Look back over the last couple of years and it’s clear, the usual tools of crisis-management don’t work anymore.

The ground up

There’s no other way to put it. This is a difficult time.

There is a word. It’s overused, but look at it and use it, in the context it is defined for;

…either an event or period that will (or might) lead to an unstable and dangerous situation affecting an individual, group, or all of society…

The word?

Crisis.

Looking back over the last couple of years and it’s clear, that the usual tools of crisis management don’t work anymore.

The mistake people make, with crisis planning, is to think ‘too narrow’. 

That lesson was rammed home by the way HMG did crisis planning for a pandemic.

They looked at a narrow response to influenza, not at the wider impact of a novel virus.

Part of the reason we got into a mess was they were using old strategies for new events.

The situation the nation now faces is new and novel…

… energy prices have been weaponised and they will bankrupt businesses, close GP practices and destroy families.

We are completely unprepared.

The situation is caused because HMG and most of the rest of the world, decided to take a narrow decision and go to war with Russia.

The invasion of the Donbas, is wicked and unwarranted but there is more to worry about.

Kremlin strategists will have gamed two principle consequences and everything in between: 

  • Global indifference… like Crimea, carry on, annex what you want.

  • Global defiance… expect an impact on banking, assets and the Rouble…

…in which case, bring gas and petroleum into play.

Create shortages, watch economies crumble, currency values erode, and political unrest erupt into protest and civil disobedience.

The next step is escalation.

As much as there is no response to all this, from HMG, it is the fault of the Tory Party, extending their incest for far longer than they needed, in their search for a leader and dumping, on us, a PM.

The protagonists provide a miserable choice and offer no viable solutions. The unpalatable truth is that nothing will have prepared them for this and neither has a viable plan.

For two people so keen to be identified with Thatcher and Churchill, they don’t have an ounce of leadership between them.

This is a genuine, copper-bottom, 24crt gold crisis.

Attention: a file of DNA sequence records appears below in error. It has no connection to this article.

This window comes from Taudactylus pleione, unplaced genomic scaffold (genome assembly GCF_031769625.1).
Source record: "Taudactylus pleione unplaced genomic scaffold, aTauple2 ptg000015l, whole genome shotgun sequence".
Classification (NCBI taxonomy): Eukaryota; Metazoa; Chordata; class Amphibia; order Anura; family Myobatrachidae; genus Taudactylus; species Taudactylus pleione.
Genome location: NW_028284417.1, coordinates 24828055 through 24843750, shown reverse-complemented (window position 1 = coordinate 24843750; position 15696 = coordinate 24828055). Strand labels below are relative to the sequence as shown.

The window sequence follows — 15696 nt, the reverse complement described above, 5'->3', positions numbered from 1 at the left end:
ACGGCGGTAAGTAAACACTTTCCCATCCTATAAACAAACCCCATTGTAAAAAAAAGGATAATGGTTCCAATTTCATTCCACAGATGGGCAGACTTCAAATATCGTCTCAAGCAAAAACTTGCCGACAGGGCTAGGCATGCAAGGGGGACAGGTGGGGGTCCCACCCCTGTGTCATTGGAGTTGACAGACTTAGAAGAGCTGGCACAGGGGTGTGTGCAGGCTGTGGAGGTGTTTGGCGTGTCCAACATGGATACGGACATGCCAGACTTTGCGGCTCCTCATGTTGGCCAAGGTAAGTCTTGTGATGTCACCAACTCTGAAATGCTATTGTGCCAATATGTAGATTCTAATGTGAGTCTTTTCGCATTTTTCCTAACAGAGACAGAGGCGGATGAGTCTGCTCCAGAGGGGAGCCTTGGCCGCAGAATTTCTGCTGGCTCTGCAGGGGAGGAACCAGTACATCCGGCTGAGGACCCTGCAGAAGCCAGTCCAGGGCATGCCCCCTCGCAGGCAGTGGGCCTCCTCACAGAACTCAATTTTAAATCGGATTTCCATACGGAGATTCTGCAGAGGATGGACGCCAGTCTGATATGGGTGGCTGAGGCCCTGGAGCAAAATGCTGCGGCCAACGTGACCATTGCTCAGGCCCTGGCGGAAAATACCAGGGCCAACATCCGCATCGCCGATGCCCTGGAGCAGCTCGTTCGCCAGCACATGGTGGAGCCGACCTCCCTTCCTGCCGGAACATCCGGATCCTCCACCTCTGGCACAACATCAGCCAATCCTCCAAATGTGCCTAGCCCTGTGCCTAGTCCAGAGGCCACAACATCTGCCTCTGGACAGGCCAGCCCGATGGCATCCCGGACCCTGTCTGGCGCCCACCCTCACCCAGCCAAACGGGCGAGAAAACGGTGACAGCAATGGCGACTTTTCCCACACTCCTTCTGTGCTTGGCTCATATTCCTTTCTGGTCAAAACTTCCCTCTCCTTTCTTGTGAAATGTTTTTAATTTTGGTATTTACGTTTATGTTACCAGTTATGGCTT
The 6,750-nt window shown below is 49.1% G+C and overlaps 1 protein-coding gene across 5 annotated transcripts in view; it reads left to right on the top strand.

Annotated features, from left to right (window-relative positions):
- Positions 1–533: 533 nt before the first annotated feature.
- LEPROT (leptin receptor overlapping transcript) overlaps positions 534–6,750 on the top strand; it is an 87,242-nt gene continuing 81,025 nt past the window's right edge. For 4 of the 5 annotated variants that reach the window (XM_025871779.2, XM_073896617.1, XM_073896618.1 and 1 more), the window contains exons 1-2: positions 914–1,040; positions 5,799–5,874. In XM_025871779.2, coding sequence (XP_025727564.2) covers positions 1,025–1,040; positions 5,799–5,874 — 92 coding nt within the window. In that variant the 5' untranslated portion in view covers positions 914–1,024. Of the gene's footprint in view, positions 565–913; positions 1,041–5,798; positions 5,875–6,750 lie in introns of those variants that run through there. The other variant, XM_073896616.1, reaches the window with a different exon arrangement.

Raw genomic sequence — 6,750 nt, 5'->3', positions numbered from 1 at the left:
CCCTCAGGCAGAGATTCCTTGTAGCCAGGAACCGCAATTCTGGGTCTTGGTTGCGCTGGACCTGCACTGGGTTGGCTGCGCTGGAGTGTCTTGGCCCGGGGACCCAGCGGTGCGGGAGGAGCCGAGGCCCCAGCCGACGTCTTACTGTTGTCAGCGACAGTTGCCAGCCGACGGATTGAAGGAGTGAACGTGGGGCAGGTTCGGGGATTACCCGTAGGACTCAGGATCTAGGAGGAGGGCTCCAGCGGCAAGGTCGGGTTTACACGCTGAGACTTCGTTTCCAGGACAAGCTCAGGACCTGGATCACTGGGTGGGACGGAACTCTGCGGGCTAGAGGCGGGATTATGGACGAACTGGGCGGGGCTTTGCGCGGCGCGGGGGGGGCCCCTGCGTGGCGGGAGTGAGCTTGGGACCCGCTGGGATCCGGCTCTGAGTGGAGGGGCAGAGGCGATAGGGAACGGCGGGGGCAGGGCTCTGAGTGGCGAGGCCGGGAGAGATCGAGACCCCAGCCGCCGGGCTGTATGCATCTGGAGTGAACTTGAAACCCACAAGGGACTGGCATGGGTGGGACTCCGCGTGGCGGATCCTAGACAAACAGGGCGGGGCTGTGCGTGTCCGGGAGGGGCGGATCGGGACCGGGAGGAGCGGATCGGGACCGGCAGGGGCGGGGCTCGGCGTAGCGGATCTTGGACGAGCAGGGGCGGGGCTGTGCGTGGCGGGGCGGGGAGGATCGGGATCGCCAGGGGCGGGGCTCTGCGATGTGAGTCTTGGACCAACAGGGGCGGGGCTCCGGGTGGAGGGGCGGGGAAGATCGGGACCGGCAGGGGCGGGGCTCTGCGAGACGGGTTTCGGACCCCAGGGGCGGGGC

Right now, subsidising fuel costs is about all they can do… a predictable, narrow-crisis response.

A root-cause analysis, the bread and butter of management, tells us, this is not a short-term situation and will not be resolved by subsidising fuel bills…

… because they are likely to have to be subsidised for years.

Kremlinologist know…

if they lose the war, they win the battle for fuel…

if they win the war, they win the battle for fuel…

... either way they can bankrupt half of Europe.

UK households face a £129bn increase in energy costs, that’s 5.1% of GDP and rising to 8.1%.

This means household energy costs will be greater than education spending and the defence budget… put together. No government can sustain subsidies like that.

Of course, there is no immediate alternative to ameliorating the predicament people, through no fault of their own, find themselves in… narrow crisis management.

But… what are the broader solutions? 

  • rationing
  • insulation
  • investment in alternatives
  • storage
  • self-sufficiency
  • reevaluation of strategic energy policy… 

... time span… three to five years, probably longer.

Governments are only around for five years. This one, if it clings on, has about two left.

When a crisis comes knocking, governments that are prepared can be confident that no harm will come to anyone, because they have made their plans.

When a crisis comes knocking, governments that are unprepared can only scramble to do their best for as many as possible.

Un-prepared for novel Covid-19, there are now over 200,000 dead people to prove the theory.

Global disruption of fuel supply, accompanied by threats of war in Europe, is not something The Thatcher tribute-act, nor the Fat-Free-Smoothie have ever dreamed of.

They’re not prepared for the instability that comes next.

When leaders can’t lead through unstable times expect; delayed decisions, conflicts, low morale and reduced productivity.

Reestablishing success… an uphill struggle.

A visionless leader is an insecure leader… often self-centred and incompetent… they usually morph into controlling leadership… motivated by ambition.

What do we do?

… at a time of crisis ‘community’ stops being an abstraction and becomes reality.

Places where people trust each other, support each other and can rely on each other.

Places where there are facts, not rumours and practicality, not promises.

Workplaces, neighbourhoods and families take on a new significance. As does community ownership of national assets and services.

Communities, caring for each other and serving each other.

How? Community, like the spring, comes from the ground up.

News and Comment from Roy Lilley
Contact Roy – please use this e-address roy.lilley@nhsmanagers.net
Reproduced at thetrainingnet.com by kind permission of Roy Lilley.